There's an interesting hot-button issue on the Drudge Retort this morning: Parents of children with Down syndrome are concerned about a new trend some liken to eugenics -- 9-in-10 prospective parents, equipped with safe tests that detect the condition in the womb, choose to abort rather than raise such a child. "We want people who make this decision to know our kids," said Lucy Talbot, the president of a support group. "We want them to talk to us." From what I've learned through limited experience with people who ... read more

I watched the Oscars last night even though I haven't seen a single film for which an actor, director or screenwriter was nominated. I have to go all the way down the list to "best achievement in makeup" before reaching a winner that I've seen, the Chronicles of Narnia. I had the same experience with musicians at the Grammys and TV actors at the Emmys. At some point raising young kids and working obsessively have robbed me of all pop culture that isn't aimed at children. I was more excited to see Chicken Little ... read more

The neutrality and factual accuracy of this article on Wikipedia are disputed. The Los Angeles Times gave up its wikitorial experiment after three days. Someone got their goat by adding one of the web's most infamous gross-out photos to the site. Jeff Jarvis defends the honor of wikis, blaming the Times: They didn't get that wikis are a collaborative medium where, even when people disagree, they try to find common ground, knowing there can be only one outcome, or else the wiki will, by its very nature, fail. Look ... read more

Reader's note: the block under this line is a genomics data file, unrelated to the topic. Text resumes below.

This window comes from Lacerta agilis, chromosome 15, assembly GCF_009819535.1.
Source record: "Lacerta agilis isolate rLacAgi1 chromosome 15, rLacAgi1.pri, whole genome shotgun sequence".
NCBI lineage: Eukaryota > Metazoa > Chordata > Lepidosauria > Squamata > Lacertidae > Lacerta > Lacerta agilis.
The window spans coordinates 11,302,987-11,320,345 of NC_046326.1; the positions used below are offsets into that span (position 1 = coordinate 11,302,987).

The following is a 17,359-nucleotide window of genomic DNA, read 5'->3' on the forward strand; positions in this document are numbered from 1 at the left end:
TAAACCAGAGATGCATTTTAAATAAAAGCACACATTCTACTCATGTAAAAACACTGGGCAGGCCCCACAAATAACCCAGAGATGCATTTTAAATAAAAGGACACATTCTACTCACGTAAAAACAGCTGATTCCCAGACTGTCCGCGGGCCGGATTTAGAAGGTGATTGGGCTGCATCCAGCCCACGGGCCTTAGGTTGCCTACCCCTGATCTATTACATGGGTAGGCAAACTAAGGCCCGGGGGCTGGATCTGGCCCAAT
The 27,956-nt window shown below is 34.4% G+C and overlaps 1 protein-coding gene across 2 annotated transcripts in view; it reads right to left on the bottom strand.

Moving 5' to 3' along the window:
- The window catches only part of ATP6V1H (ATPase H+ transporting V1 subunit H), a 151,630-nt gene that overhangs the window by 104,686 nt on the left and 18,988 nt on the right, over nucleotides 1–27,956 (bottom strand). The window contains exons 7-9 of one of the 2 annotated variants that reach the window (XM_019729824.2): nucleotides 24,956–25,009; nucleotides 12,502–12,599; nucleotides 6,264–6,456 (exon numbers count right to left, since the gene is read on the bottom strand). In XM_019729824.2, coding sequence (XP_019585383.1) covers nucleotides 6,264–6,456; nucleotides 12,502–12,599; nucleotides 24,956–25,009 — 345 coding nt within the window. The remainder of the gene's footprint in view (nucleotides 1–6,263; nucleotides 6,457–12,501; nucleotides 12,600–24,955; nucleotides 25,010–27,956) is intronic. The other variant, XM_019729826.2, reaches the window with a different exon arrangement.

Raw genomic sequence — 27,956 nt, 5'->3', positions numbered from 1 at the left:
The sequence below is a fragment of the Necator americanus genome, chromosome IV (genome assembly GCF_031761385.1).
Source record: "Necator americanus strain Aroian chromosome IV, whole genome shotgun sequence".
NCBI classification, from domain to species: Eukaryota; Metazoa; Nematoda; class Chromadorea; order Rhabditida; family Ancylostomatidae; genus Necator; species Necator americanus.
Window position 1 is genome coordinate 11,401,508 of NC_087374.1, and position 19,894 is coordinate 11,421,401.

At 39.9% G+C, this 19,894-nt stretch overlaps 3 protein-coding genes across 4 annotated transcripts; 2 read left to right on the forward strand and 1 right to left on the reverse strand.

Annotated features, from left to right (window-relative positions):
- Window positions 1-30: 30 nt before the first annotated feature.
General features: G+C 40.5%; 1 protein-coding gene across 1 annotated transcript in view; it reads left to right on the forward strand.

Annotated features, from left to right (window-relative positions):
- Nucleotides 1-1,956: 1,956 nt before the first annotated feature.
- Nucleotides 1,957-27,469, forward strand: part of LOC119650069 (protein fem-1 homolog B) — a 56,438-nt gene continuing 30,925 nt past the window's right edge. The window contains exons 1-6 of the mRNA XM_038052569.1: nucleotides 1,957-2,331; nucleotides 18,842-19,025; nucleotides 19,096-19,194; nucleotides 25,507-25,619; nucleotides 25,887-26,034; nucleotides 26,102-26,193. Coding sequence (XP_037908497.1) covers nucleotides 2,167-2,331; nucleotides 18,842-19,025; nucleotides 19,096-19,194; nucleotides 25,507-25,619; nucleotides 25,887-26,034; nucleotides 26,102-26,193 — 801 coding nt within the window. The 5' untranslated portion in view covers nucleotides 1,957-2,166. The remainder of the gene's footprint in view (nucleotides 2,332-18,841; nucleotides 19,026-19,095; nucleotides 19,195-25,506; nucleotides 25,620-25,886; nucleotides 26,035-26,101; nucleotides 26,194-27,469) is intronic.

I've been ending each day by reading a chapter of The Great Brain to my sons, the first book in a series by John D. Fitzgerald that I devoured as a child. The books, which detail life for three Catholic brothers in a Mormon town in 1890s Utah, describe a time when children weren't raised like bubble boys (my preferred technique). They explore caves, test their mettle with fistfights under rough and tumble lumberjack rules, and do demented things like this: "We are playing Jackass Leapfrog," Sammy said as he led ... read more

In an attack on gay marriage in National Review, David Frum complains that it undermines the gender roles of husbands and wives: ... one effect of this revolution -- and for many proponents, one of the revolution's aims -- is to make forever unthinkable the idea that husbands and wives each have special duties to one another, and that a husband's duties to his wife -- while equally binding and equally supreme -- are not the same as a wife's duties to her husband. Once we lose that knowledge, we lose the basic ... read more